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    JackHerer (profile), Jun 27th, 2012 @ 6:18am

    Different interests

    I think what the Copyright Alliance is getting confused between Google providing the user with results the user is looking for and Google providing the user with the results that a bunch of third parties would prefer. Google is in the business of serving up relevant results to users and that is exactly what it does. Providing results on keywords as determined by third parties is called advertising and if that is what the Copyright Alliance and it's members want then they can just buy Google adwords like everyone else.

     

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    TasMot (profile), Jun 27th, 2012 @ 6:20am

    The TCA = High School Bullys

    What the TCA is really saying is that "THEY" want most of that content NOT found. How can they control "it" if anybody can find it. As some of the other commenters have mentioned, some people just love cat videos. Some people like to find out more about pink slime and how to avoid it (like anybody without a financial gain from it), BUT, if a search engine is available, you don't need TCA to point you in the right direction (for a fee). You don't need to buy a newspaper every day just to keep up on the pink slime controversy. Just "Google it" on the days that there is time to read up on it. Who is creating the next neat YouTube video. For a fee, TCA members want to be able to tell you about it.

    If one day, say yesterday, I became interested in micro-hydroelectric power generation, I could research it with Google. I didn't have to go out of my way to go somewhere else (where would I go to find information on that - oh year, the library, which they also don't like), only to decide that it was too much trouble and not do anything about it. Without organizations like TCA to control and charge for information, their cozy jobs of collecting money and giving "some" of it to the rights holders (if they could ever be found) would go away.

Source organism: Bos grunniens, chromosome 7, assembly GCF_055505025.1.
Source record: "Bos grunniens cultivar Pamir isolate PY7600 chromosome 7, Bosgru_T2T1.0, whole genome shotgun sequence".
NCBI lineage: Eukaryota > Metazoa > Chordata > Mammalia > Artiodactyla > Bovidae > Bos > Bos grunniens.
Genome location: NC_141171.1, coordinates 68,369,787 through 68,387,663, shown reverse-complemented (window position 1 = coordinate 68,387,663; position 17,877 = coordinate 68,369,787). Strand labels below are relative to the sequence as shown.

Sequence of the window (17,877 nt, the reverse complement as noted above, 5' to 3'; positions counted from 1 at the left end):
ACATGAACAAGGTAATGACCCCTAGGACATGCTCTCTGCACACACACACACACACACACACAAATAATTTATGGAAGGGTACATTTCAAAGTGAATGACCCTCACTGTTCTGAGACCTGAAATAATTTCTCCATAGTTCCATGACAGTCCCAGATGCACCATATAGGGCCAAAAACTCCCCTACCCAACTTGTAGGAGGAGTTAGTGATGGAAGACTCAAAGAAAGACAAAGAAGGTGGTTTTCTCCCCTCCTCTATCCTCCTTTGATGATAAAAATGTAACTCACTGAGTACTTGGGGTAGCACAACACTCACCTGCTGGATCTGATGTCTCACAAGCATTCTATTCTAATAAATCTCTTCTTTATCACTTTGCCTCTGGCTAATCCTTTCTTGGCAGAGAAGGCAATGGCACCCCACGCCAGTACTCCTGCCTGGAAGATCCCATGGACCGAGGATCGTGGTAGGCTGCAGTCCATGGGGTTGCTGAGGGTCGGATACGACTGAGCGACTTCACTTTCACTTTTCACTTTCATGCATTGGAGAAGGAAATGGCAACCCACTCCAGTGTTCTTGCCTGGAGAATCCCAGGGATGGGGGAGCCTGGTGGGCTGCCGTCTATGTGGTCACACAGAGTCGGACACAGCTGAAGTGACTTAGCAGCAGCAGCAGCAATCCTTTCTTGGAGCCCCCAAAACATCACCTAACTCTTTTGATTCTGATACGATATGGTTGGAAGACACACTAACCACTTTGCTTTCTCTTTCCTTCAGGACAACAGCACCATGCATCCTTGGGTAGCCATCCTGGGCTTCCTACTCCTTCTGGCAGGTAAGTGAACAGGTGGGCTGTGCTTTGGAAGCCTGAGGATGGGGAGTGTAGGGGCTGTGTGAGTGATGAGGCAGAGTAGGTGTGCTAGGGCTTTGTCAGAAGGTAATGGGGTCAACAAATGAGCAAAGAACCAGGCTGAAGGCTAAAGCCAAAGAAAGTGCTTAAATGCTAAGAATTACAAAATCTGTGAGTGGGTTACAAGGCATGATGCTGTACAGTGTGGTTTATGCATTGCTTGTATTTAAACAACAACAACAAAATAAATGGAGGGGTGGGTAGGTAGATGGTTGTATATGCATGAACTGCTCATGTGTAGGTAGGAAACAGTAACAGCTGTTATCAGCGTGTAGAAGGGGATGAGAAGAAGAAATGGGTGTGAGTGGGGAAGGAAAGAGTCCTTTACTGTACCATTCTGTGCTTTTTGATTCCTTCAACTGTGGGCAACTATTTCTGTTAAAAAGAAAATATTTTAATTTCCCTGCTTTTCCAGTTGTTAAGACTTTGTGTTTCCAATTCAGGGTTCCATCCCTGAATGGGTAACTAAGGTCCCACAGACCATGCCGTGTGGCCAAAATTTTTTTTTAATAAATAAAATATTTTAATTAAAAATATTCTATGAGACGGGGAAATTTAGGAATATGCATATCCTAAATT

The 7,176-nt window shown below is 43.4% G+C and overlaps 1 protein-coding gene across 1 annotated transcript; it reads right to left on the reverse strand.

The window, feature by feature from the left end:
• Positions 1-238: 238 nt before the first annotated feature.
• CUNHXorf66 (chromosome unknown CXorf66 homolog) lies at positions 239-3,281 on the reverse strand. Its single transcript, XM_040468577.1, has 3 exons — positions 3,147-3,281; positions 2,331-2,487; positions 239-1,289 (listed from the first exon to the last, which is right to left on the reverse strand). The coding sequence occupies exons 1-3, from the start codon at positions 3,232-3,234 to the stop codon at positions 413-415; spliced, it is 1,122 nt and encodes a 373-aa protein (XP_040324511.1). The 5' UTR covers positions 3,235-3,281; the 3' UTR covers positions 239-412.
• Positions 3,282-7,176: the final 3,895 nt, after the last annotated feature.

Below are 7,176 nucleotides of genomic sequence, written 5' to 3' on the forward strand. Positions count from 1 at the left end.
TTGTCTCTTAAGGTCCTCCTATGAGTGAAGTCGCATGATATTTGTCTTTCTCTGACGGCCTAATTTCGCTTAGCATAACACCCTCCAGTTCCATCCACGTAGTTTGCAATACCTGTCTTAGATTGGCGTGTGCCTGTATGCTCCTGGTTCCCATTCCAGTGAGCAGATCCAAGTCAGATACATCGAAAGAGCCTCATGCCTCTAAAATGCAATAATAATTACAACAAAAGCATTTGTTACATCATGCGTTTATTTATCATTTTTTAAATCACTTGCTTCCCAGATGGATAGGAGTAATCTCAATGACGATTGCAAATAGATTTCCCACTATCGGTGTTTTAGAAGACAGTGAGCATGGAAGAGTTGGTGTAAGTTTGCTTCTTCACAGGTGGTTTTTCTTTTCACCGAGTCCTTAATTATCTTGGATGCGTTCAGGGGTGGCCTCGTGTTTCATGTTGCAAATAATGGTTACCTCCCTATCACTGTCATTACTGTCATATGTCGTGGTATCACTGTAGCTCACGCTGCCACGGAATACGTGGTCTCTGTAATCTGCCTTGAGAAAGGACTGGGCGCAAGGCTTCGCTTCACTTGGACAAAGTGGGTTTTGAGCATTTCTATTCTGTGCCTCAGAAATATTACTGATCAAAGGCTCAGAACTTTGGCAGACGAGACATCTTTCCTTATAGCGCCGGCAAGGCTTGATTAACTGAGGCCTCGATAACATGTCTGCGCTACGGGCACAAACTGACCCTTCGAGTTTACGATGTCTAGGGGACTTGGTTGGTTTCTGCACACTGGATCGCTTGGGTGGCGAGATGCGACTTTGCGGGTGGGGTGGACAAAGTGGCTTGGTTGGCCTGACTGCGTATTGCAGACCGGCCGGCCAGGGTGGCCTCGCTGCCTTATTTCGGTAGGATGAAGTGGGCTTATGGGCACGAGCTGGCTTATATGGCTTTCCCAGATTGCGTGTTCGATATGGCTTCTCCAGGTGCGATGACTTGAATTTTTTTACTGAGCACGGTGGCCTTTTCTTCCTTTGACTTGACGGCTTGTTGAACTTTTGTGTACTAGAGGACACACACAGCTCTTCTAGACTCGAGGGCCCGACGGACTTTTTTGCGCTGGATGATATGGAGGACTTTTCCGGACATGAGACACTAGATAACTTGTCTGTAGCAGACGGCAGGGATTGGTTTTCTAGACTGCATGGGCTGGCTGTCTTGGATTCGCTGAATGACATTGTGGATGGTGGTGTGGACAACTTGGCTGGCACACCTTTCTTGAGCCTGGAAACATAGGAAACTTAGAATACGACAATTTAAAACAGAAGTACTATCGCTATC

At this point in time, you can see their true colors, just like a bully in school, they are not getting their way, so they bring out the name calling. Can you just hear the the jeer in their voice "Google, you are nothing but slime".

     

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    Josef Anvil (profile), Jun 27th, 2012 @ 6:26am

    That took a while

    The blog post is written by David Newhoff who has been mentioned on TechDirt before.

    I had to reread his comment a few times before finding the flaw in his logic. His premise is that:

    "(Search engines)...their business models are literally based on grinding up all content into a homogenous slurry in order to turn billions of clicks into billions of dollars."

    So it would appear that he believes that search engines are responsible for populating the internet with content. Even if that were true, it wouldn't make his argument much less crazy than it is.

    He doesn't seem to understand that the search engines are what allow you to find what you are looking for in the pool of pink slime. His lack of understanding is best illustrated when he says:

    "The paradigm Google wants to foster is one that asserts that the booty-shakin’ college girl video has the same intrinsic value as the Emmy Award-winning TV show and that the value of either will only be determined by the number of hits each receives in cyberspace."

    If I search for a specific Emmy Award-winning TV show and I get a booty-shaking' college girl high in the result as well, then yes that would imply that they have the same intrinsic value.

    As much as I personally would like this to happen, it never does.

    Search engines assert that the result that best matches the query has the highest value, which is how search is supposed to work.

    According to David Newhoff's version of search, when I type in booty-shaking college girl, I should get some sort of high value artistic result from the search engine instead of what I actually asked for. If it worked like that then I guess it Google would be creating pink slime.